ORIGINAL RESEARCH article
Volume 6 - 2015 | https://doi.org/10.3389/fpsyg.2015.01870
Domain-Specificity of Creativity: A Study on the Relationship Between Visual Creativity and Visual Mental Imagery
- 1Department of Life, Health and Environmental Sciences, University of L’Aquila, L’Aquila, Italy
- 2Department of Psychology, University of Bologna, Bologna, Italy
- 3Neuropsychology Unit, IRCCS Fondazione Santa Lucia, Rome, Italy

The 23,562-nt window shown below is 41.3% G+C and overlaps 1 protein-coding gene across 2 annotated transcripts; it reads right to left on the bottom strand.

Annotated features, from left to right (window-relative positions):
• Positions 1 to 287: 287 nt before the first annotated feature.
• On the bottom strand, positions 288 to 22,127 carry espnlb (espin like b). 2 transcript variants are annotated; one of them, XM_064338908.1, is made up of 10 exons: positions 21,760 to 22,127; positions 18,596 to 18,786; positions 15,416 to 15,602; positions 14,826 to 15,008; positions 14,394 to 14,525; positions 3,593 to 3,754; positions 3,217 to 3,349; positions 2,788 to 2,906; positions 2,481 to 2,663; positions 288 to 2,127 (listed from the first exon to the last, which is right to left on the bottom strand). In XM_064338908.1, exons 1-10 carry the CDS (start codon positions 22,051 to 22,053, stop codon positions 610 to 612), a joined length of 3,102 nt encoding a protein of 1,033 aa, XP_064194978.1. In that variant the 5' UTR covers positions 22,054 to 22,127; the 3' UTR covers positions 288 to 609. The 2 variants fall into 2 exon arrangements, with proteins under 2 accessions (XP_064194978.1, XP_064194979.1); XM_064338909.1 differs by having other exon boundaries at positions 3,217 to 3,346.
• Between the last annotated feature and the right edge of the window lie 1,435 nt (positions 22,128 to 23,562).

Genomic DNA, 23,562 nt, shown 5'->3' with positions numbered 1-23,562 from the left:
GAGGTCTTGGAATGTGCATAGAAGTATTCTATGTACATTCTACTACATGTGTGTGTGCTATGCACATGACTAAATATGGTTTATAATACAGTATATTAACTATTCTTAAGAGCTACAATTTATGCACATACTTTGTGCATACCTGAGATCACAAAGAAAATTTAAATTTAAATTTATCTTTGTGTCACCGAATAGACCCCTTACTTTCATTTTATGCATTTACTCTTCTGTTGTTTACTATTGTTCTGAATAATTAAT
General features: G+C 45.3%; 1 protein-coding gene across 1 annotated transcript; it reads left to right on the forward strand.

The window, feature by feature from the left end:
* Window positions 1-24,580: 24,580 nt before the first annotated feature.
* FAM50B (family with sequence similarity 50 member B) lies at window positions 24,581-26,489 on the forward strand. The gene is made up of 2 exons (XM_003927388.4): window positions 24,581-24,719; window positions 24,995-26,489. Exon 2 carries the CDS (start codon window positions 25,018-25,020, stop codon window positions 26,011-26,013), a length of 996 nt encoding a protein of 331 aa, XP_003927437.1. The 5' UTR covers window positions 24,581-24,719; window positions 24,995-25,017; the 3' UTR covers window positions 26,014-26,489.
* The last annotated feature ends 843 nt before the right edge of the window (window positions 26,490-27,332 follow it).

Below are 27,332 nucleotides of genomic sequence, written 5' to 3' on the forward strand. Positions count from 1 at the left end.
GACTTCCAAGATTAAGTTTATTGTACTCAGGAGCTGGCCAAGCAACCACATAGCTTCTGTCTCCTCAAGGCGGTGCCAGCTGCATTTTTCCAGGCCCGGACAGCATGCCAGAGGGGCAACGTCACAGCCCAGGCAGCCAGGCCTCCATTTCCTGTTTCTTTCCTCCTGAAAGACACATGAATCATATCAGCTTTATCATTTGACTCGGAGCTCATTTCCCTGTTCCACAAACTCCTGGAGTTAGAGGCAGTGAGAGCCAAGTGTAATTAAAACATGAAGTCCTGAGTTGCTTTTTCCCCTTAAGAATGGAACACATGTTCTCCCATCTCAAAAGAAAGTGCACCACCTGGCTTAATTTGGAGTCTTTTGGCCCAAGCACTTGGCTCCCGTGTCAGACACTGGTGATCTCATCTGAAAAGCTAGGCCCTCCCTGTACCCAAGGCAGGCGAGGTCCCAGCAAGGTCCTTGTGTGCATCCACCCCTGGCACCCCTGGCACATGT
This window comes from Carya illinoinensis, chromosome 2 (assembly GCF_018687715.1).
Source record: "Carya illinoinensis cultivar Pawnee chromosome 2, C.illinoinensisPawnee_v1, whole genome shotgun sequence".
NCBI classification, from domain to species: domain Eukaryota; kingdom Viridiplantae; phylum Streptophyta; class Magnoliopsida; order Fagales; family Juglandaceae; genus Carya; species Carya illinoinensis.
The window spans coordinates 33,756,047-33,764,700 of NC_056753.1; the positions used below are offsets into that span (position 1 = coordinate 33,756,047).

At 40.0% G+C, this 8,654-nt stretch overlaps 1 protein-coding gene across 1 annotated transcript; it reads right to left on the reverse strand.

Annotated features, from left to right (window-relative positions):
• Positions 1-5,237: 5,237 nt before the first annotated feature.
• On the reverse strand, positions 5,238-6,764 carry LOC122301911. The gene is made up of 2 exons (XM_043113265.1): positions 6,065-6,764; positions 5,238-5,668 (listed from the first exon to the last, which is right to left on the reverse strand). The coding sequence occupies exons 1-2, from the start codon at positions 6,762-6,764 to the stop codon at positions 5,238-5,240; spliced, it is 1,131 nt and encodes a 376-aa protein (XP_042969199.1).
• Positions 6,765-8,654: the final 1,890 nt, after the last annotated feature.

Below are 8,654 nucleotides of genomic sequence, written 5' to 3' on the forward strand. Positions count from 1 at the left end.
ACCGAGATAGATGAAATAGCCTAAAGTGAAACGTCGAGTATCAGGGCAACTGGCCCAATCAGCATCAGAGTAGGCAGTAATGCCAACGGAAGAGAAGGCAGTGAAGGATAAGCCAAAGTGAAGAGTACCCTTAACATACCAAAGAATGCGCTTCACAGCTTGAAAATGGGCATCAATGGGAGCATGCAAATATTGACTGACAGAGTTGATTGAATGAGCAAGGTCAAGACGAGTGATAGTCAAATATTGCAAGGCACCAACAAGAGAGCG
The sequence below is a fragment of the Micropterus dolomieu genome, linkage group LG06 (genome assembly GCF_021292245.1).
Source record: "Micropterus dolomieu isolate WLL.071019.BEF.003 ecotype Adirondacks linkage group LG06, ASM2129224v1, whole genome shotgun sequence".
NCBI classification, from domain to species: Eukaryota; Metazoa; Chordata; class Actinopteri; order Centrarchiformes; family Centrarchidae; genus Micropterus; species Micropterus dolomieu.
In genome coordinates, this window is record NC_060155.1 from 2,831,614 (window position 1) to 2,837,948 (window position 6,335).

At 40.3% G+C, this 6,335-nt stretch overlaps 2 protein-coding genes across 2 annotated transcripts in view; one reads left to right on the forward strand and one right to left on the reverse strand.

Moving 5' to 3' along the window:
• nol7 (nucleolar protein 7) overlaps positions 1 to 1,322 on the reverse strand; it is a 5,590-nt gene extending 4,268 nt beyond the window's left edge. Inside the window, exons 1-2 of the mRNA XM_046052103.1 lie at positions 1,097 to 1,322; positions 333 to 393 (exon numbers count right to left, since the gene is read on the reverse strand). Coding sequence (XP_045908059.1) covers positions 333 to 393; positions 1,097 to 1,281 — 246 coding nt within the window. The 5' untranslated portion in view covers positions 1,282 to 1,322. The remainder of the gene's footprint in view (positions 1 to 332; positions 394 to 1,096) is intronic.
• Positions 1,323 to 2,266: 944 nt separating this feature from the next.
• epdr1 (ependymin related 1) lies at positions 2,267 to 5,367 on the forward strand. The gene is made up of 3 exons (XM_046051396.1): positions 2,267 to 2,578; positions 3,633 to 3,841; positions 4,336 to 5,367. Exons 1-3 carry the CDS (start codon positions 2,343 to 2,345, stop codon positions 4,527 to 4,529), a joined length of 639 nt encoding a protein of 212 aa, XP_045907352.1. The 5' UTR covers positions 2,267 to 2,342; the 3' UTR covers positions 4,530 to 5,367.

Creativity refers to the capability to catch original and valuable ideas and solutions. It involves different processes. In this study the extent to which visual creativity is related to cognitive processes underlying visual mental imagery was investigated. Fifty college students (25 women) carried out: the Creative Synthesis Task, which measures the ability to produce creative objects belonging to a given category (originality, synthesis and transformation scores of pre-inventive forms, and originality and practicality scores of inventions were computed); an adaptation of Clark’s Drawing Ability Test, which measures the ability to produce actual creative artworks (graphic ability, esthetic, and creativity scores of drawings were assessed) and three mental imagery tasks that investigate the three main cognitive processes involved in visual mental imagery: generation, inspection and transformation. Vividness of imagery and verbalizer–visualizer cognitive style were also measured using questionnaires. Correlation analysis revealed that all measures of the creativity tasks positively correlated with the image transformation imagery ability; practicality of inventions negatively correlated with vividness of imagery; originality of inventions positively correlated with the visualization cognitive style. However, regression analysis confirmed the predictive role of the transformation imagery ability only for the originality score of inventions and for the graphic ability and esthetic scores of artistic drawings; on the other hand, the visualization cognitive style predicted the originality of inventions, whereas the vividness of imagery predicted practicality of inventions. These results are consistent with the notion that visual creativity is domain- and task-specific.